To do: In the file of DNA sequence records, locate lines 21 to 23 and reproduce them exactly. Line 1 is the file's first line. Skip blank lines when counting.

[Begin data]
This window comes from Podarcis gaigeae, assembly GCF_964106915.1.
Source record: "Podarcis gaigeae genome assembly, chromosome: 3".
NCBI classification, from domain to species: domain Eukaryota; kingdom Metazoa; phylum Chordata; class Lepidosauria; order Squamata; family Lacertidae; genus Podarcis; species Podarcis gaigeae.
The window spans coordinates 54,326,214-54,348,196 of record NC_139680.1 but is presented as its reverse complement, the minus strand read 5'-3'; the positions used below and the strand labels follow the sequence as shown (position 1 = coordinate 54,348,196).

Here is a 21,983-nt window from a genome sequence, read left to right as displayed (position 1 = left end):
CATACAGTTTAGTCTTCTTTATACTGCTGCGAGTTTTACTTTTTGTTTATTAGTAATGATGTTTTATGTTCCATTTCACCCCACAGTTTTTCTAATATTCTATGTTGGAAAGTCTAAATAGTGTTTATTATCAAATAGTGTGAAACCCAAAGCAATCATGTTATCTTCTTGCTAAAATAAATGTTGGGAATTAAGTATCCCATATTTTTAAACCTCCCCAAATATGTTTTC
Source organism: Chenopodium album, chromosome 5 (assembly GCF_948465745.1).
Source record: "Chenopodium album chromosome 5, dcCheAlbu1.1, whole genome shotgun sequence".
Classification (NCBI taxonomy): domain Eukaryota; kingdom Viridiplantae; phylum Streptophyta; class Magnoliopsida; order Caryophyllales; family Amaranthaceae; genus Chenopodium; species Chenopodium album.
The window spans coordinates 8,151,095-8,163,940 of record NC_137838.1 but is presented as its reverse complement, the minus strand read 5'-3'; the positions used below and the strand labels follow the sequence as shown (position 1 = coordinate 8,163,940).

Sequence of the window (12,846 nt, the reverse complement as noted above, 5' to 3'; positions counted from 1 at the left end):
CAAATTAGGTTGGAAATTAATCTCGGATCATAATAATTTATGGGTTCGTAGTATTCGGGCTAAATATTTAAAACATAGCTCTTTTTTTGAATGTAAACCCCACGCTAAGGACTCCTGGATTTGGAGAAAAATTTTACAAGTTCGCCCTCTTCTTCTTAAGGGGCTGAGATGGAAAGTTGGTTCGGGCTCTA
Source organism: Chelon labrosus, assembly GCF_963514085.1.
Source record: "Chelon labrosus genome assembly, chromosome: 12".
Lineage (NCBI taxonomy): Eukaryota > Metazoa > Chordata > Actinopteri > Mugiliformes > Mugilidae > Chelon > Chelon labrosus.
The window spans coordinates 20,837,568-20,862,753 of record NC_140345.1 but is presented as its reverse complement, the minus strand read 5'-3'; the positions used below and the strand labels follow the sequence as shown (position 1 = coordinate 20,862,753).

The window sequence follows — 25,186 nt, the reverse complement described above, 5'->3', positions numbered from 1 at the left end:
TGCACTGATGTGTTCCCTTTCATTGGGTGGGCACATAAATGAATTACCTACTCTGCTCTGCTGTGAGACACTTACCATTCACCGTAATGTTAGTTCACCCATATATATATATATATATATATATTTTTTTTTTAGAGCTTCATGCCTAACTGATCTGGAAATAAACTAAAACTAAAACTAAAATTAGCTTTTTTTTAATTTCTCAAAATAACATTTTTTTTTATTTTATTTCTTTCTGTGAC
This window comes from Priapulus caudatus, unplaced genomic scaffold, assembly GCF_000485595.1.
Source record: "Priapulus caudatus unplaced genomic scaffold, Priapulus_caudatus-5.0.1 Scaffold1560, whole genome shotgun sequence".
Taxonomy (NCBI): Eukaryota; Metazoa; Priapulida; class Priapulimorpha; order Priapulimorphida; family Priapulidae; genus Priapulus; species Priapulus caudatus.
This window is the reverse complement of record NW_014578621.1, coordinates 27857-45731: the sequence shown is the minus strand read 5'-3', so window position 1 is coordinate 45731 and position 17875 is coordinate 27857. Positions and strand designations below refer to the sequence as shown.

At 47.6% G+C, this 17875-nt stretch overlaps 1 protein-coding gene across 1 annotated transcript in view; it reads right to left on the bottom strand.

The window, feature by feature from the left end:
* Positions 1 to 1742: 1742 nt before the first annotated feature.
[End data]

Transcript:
Taxonomy (NCBI): Eukaryota; Metazoa; Priapulida; class Priapulimorpha; order Priapulimorphida; family Priapulidae; genus Priapulus; species Priapulus caudatus.
This window is the reverse complement of record NW_014578621.1, coordinates 27857-45731: the sequence shown is the minus strand read 5'-3', so window position 1 is coordinate 45731 and position 17875 is coordinate 27857. Positions and strand designations below refer to the sequence as shown.

At 47.6% G+C, this 17875-nt stretch overlaps 1 protein-coding gene across 1 annotated transcript in view; it reads right to left on the bottom strand.